“Your Garden is Defiant Compassion
Your garden is a protest. It is a place of defiant compassion.
That space is one to help sustain wildlife and ecosystem function while providing an aesthetic response that moves you.
For you, beauty isn’t petal deep, but goes down into the soil, further down into the aquifer, and back up into the air and for miles around on the backs and legs of insects.
You don’t have to see soil microbes in action, birds eating seeds, butterflies laying eggs, ants farming aphids –
– just knowing it’s possible in your garden thrills you,
it’s like faith, and it frees you to live life more authentically.
Your garden is a protest
for all the ways in which we deny our life
by denying other lives.
Go plant some natives. Be defiantly compassionate. “
The cardinals feast on Wax Myrtle berries in our ‘biohedge’ all winter long.
Benjamin Vogt visited Forest Garden this morning, and left a link to his “Defiant Compassion” post in a comment on my review of Ken Druse’s The Natural Habitat Garden. Benjamin writes, speaks, designs native plant gardens, and maintains his own 2000 square foot prairie style garden in Nebraska. I’m honored that he visited Forest Garden and left a comment and link to share his site.
His words move me, as I hope they move you. He has cut through all of the chatter and spoken truth:
“- just knowing it’s possible in your garden thrills you,
it’s like faith, and it frees you to live life more authentically.”
Just knowing that it is possible to help sustain the food chain, the ecosystem, and the planet through our own small efforts on our own bit of land speaks to a powerful realization. Each of us, through our own consistent choices and efforts may contribute to the great work. We don’t need 100 acres and conservancy status to make a difference. We can make a difference even in our small suburban yards.
And even better, when we can enlist the participation of a friend or two, together we have a far greater impact. This awareness spreads from person to person, heart to heart, and garden to garden.
This morning, I finally made the time to visit the National Wildlife Foundation’s website to register our garden as a Certified Wildlife Habitat. This is something I’ve intended to do for months now. I don’t know why I thought it would be a time consuming project. It was really very simple, and took less than 10 minutes to complete.
To certify, you need to provide sources of food and water for wildlife, cover, safe areas to raise their young, and a healthy environment. The website asks specific questions in all of these areas. When you can certify that your garden provides the resources wildlife need to live, you qualify as an official habitat.
A minimal donation of $20.00 also brings membership in the National Wildlife Federation, its newsletters and magazines.
It is a symbolic step, you realize, but we are very happy to have become a part of this growing movement to support habitat and wildlife.
I intend to encourage my gardening friends, and maybe you, too, to certify your own garden as a Wildlife Habitat with the National Wildlife Federation.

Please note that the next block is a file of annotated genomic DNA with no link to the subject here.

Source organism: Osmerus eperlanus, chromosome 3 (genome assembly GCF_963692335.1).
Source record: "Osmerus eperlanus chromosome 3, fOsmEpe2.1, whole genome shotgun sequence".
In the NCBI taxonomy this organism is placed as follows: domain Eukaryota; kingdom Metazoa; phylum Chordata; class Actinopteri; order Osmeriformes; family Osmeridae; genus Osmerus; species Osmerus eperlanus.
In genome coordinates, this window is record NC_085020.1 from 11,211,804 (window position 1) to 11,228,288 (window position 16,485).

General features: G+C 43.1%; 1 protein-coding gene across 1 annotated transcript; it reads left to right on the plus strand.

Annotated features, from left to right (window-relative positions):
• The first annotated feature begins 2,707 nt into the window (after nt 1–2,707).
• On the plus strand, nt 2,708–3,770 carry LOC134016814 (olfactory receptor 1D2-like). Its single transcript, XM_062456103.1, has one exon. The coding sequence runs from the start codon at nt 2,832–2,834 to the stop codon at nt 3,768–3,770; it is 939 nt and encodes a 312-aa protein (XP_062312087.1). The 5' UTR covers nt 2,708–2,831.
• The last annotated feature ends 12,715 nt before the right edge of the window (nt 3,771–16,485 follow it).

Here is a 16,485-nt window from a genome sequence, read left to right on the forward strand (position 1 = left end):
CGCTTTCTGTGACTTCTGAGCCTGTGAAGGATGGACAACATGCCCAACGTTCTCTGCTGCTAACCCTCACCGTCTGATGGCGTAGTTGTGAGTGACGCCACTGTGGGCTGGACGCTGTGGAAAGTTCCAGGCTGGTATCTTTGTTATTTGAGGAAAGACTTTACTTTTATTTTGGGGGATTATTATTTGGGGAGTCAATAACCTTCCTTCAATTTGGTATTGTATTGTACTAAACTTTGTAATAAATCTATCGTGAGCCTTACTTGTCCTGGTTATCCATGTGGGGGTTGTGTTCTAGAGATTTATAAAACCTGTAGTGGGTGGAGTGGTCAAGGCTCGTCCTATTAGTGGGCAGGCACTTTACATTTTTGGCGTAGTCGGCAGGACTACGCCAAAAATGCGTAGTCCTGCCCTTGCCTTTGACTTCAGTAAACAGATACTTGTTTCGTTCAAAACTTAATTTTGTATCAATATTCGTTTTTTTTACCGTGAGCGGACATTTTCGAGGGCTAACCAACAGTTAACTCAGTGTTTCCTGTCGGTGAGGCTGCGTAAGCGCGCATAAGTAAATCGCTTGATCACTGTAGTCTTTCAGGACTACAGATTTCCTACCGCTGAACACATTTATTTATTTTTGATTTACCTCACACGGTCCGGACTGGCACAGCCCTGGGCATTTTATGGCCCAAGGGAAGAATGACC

It shows our commitment. But it also shows our intent to work together with others to preserve native plants, native habitat, and the myriad creatures who share our gardens with us. It is too great a task for any of us to accomplish alone. But in fellowship with others of like mind, we can make a significant impact.
When I finished registering, the National Wildlife Federation kindly sent me a press release which we could forward on to our local newspaper. Here is part of what it says:
“We are so excited to have another passionate wildlife gardener join us and create a Certified Wildlife Habitat. Over the last 40 years, nearly 200,000 wildlife gardeners have joined NWF’s Garden for Wildlife movement and helped restore wildlife habitat right in their own yards and neighborhoods,” said David Mizejewski, naturalist with the National Wildlife Federation. “Whether you garden in a suburban yard, an apartment balcony or a 10-acre farm, a schoolyard or a business park, or anything in between, everyone can create a home for local wildlife. Turning your space into a Certified Wildlife Habitat is fun, easy and makes a big difference for neighborhood wildlife,” he added.
NWF’s Garden for Wildlife program encourages responsible gardening that helps pollinators and other wildlife thrive. It encourages planting with native species like milkweed and discouraging chemical pesticide use. With nearly 200,000 locations and growing, NWF’s Certified Wildlife Habitats and Community Wildlife Habitats recognize individuals, schools, groups and whole communities committed to providing habitat for wildlife, including pollinators.
Each of the nearly 200,000 certified locations provides food, water, cover and places to raise young. This makes yards, schools, businesses, places of worship, campuses, parks, farms and other community-based landscapes into wildlife sanctuaries. For more information on gardening for wildlife and details on how an entire community can become certified, visit www.nwf.org/habitat or call 1-800-822-9919. For more National Wildlife Federation news, visit: www.nwf.org/news.
Don’t you want to be a part of this, too? Please leave a comment if you already have a certified Wildlife Habitat. And please also leave a comment if you decide to certify your yard as a habitat. The process is structured to be feasible for gardeners in all sorts of living situations. The Federation’s website offers many helpful resources to get started.
Here are some resources from Forest Garden which might prove helpful, too:
Bringing Birds to the Garden
Butterfly and Hummingbird Gardens
“Wildness is the preservation of the World.”
Henry David Thoreau
“The Holy Land is everywhere”